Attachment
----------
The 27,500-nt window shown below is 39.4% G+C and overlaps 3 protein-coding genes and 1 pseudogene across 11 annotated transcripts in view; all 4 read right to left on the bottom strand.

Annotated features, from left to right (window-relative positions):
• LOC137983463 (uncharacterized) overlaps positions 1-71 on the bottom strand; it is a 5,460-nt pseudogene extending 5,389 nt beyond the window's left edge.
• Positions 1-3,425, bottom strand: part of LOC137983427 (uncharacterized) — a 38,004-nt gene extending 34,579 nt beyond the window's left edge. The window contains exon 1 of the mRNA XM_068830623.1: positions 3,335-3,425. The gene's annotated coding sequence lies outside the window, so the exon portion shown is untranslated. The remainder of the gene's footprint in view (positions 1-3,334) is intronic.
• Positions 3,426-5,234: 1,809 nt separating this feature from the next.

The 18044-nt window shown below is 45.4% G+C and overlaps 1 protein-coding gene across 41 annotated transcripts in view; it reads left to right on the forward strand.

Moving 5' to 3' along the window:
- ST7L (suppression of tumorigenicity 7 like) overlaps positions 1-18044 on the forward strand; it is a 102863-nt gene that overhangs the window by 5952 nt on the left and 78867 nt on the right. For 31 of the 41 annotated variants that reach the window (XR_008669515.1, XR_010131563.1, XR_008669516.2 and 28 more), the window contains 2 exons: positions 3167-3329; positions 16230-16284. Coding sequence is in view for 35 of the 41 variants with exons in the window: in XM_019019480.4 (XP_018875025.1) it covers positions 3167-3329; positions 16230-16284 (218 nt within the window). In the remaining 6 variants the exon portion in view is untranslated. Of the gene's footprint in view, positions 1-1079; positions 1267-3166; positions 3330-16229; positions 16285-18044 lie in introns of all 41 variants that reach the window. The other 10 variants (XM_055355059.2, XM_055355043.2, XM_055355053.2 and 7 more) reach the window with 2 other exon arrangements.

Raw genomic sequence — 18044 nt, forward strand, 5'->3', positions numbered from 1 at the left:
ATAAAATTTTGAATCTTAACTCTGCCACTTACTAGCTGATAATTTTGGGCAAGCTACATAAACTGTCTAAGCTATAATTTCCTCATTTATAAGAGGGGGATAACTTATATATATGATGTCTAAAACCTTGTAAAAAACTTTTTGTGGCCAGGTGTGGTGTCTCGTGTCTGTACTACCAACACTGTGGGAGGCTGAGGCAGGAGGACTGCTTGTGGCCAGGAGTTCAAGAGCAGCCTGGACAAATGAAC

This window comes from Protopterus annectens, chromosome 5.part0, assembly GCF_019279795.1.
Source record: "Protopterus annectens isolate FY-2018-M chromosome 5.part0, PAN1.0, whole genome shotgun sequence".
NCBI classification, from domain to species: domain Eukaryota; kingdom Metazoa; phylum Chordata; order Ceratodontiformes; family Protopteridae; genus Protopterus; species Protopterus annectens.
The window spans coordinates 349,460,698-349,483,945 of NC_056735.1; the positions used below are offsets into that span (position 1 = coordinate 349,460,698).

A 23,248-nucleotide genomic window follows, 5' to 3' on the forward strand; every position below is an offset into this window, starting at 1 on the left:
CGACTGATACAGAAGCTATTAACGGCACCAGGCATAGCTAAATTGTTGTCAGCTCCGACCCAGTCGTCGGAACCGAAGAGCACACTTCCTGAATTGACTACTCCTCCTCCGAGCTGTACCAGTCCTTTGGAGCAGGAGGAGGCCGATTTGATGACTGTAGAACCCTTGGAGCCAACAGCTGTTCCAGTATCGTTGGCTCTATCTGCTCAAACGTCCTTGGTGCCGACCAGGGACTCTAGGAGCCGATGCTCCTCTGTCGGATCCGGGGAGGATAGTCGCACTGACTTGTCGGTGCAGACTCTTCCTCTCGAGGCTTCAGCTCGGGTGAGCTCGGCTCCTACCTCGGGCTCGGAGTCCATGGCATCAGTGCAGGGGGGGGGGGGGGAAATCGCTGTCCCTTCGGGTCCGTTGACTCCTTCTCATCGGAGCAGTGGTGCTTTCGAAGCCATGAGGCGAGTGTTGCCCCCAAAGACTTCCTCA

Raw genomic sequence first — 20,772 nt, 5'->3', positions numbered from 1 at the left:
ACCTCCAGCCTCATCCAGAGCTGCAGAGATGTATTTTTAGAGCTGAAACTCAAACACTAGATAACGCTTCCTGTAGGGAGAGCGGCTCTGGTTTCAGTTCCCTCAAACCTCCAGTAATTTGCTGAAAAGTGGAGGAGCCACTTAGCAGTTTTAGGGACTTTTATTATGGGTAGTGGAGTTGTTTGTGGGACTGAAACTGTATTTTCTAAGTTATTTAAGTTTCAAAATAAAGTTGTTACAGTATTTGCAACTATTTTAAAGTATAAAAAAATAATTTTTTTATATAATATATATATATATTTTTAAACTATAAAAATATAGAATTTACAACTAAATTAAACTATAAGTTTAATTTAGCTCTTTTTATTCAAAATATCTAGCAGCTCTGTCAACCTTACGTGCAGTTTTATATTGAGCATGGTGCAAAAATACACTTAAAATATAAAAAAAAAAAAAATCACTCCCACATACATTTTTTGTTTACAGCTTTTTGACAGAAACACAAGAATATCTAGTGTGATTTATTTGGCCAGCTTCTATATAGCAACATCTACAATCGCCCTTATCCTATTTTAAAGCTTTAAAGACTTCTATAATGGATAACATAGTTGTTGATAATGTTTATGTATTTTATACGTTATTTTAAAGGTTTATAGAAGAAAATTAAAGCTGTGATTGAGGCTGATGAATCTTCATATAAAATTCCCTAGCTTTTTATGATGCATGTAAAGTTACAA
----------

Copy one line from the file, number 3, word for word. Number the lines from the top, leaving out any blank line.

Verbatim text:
• LOC137983463 (uncharacterized) overlaps positions 1-71 on the bottom strand; it is a 5,460-nt pseudogene extending 5,389 nt beyond the window's left edge.